In this study, we mutated conserved amino acids from the A and B motifs to clarify the role of ATP binding and hydrolysis in the intranuclear dynamics of NS1. In addition, two conserved arginine residues, one of which is most likely the arginine finger, were mutated. These mutants were expressed as fluorescent fusion proteins, and their dynamics were studied in living cells by use of fluorescent recovery after photobleaching (FRAP). The resulting data were reconstructed in a virtual cell modeling environment to determine the binding properties of individual mutants. Moreover, the effects of these mutations on replication efficacy, P38 promoter transactivation, ATP binding, and progression of CPV infection were measured.


Comparative modeling.

Structures for comparative modeling were retrieved from the Protein Data Bank (PDB) (7) database, using a protein BLAST (3) search with the CPV NS1 sequence (51). Alignment of NS1 and adeno-associated virus 2 (AAV2) REP40 (34) sequences and visual inspection of models were done in Bodil (38). A comparative model of CPV NS1 was built with the Modeler 9v1 program (55), using an alignment of amino acid residues 277 to 490 of REP40 (PDB accession no. 1S9H and 1U0J) (33, 34) and residues 338 to 556 of NS1 proteins. The simian virus 40 (SV40) LTag structure (PDB accession no. 1N25) (39) and the protease-chaperone complex from Haemophilus influenzae (chains A to F; PDB accession no. 1G3I [62]) were used to model the NS1 hexameric ring by superimposing structures in Bodil. The ATP molecule from the bacterial ABC transporter protein (PDB accession no. 1L2T [60]) was added to hexameric models to clarify ATP positioning at the proposed binding pocket. Images of protein structures were produced with the PyMOL program (21), and images of protein alignment were produced with the Alscript program (5).

Mutagenesis, fusion proteins, and plasmids.

First, the CPV NS1 gene was PCR amplified from the infectious plasmid clone CPV-d (47) and cloned into the pEYFP-N3 plasmid (Clontech) between BglII and BamHI restriction enzyme sites. This construct was named NS1-EYFP and has the enhanced yellow fluorescent protein (EYFP) gene fused to the 3′ terminus of the NS1 gene. Next, conserved mutations of the TATA box area of the NS1 P38 promoter (1718-tataaat-1724 to GaTcAAc) and methionine-to-threonine mutation of the starting codon of EYFP (atg to aCg) were introduced. This modified construct, NS1-deYFP, was characterized earlier (31). All ATP-binding mutations were made to the NS1 region of both NS1-EYFP and NS1-deYFP constructs and were named according to the amino acid change (e.g., K406M-deYFP). Mutations were made by a PCR-based site-directed mutagenesis method or a two-step PCR method. Primer sequences are available upon request. Mutated regions of NS1-EYFP constructs were cut with the BseRI restriction enzyme and ligated to an infectious plasmid clone. These constructs were named with the prefix “pIC-” followed by the name of the mutation (e.g., pIC-K406M). Correctness of all clones was confirmed by sequencing. H2B-ECFP and H2B-EYFP plasmids were generous gifts from J. Langowski (German Cancer Research Center, Heidelberg, Germany) (67).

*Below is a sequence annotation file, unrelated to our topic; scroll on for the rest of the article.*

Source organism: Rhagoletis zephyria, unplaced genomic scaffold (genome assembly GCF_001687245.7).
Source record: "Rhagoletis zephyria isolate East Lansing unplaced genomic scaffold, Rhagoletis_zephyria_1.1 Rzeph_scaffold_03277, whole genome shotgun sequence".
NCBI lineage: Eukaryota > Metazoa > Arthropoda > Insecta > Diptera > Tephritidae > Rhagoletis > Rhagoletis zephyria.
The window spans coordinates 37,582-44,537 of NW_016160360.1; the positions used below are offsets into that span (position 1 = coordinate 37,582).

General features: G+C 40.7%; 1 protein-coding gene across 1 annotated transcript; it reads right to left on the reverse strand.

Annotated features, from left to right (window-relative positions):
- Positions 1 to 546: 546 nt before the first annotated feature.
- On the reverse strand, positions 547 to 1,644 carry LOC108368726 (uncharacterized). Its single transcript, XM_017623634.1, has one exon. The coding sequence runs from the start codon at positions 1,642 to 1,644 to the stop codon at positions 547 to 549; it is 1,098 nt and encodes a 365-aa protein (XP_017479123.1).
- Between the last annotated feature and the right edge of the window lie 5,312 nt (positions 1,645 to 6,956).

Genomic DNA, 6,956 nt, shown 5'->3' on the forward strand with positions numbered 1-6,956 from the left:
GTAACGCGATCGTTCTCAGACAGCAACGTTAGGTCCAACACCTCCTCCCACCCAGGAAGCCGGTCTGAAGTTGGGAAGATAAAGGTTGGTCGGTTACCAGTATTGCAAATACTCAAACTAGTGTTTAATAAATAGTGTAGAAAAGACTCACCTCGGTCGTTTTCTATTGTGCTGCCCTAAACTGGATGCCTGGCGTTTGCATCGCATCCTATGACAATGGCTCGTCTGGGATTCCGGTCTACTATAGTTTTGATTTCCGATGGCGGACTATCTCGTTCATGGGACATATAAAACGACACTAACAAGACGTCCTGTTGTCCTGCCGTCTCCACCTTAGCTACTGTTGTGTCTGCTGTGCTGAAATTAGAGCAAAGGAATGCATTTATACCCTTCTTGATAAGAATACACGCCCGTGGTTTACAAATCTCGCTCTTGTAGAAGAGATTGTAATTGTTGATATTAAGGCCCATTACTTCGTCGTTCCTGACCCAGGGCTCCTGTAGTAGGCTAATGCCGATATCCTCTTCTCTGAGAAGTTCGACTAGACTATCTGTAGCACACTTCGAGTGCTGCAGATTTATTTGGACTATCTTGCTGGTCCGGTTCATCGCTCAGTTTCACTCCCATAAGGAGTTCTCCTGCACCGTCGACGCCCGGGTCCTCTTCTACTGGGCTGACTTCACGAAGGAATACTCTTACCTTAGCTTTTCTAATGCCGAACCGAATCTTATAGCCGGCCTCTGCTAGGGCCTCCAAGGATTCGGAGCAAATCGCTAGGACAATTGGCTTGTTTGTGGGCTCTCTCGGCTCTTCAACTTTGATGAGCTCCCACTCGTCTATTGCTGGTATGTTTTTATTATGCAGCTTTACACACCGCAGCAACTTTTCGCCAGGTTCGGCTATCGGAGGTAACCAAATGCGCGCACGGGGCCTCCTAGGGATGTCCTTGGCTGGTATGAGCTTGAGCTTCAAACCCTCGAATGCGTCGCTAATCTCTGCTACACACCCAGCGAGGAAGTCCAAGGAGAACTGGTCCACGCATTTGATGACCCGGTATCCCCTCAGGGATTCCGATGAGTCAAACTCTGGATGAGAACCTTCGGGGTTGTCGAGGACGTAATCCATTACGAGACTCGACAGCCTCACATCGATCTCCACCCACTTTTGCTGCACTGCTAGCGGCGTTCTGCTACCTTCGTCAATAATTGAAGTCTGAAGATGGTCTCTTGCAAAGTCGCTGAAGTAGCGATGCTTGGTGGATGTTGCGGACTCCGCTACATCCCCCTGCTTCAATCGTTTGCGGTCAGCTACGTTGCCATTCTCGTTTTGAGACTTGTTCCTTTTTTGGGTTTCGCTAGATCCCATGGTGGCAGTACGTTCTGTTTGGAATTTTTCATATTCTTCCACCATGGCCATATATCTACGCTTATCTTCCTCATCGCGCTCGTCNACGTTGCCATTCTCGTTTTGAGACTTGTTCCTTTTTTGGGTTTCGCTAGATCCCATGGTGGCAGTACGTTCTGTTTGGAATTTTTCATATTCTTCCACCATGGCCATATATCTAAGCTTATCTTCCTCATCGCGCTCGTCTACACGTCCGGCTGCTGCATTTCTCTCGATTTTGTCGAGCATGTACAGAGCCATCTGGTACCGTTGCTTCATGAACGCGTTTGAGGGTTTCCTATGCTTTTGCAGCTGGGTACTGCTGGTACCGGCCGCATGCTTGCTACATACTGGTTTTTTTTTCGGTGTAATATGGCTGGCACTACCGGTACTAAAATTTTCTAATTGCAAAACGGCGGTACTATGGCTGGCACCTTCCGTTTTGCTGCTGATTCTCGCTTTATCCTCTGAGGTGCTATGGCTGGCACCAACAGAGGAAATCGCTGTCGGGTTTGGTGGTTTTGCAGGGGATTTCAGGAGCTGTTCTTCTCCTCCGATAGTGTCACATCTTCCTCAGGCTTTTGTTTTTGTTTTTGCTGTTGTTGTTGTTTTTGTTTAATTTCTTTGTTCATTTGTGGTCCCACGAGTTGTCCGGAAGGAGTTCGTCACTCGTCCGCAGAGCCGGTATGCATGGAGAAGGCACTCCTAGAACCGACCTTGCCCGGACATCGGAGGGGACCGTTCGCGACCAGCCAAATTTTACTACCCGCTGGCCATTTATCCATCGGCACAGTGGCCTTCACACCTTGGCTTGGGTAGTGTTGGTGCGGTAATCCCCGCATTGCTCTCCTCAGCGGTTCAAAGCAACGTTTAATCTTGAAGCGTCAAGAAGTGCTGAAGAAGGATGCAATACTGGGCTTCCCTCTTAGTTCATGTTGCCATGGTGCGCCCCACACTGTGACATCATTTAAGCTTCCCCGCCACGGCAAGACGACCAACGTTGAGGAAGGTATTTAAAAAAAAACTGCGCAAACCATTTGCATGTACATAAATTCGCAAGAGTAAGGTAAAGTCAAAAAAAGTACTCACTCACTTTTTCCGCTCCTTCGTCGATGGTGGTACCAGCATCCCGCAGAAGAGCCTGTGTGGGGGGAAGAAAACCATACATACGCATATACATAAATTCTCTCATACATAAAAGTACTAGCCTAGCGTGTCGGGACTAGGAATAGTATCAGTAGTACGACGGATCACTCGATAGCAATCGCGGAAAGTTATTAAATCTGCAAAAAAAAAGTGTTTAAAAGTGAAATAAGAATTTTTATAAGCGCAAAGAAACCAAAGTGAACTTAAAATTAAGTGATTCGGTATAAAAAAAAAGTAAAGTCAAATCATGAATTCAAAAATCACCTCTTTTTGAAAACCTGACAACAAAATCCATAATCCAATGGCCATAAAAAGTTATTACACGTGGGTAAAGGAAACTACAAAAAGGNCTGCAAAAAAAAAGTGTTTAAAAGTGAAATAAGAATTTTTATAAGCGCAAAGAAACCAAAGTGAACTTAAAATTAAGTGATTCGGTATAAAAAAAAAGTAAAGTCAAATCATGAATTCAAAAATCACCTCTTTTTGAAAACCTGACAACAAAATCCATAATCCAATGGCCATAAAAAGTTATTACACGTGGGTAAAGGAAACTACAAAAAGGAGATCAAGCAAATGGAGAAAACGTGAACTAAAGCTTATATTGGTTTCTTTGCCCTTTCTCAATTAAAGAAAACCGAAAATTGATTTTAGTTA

Cells, viruses, and Western blotting.

Norden Laboratory feline kidney (NLFK) cells were grown in Dulbecco's modified Eagle medium containing 10% fetal bovine serum, 1% penicillin-streptomycin, 1% l-glutamine, and 1% nonessential amino acids. Viruses were purified from NLFK cells transfected with the CPV-d clone as previously described (63). Anti-green fluorescent protein (anti-GFP) rabbit antibody (Ab) (1:2,000; Molecular Probes) and anti-NS1 mouse monoclonal antibody (MAb) (1:500; a gift from Caroline Astell, University of British Columbia, Vancouver, Canada [71]) were used for Western blotting, together with goat anti-rabbit IgG-alkaline phosphatase and goat anti-mouse IgG-alkaline phosphatase secondary Abs (1:2,000; Bio-Rad), respectively. Development of signals was done with nitroblue tetrazolium (NBT; Sigma) and BCIP (5-bromo-4-chloro-3-indolylphosphate; Sigma). Alternatively, Western blots were done as described for P38 transactivation experiments.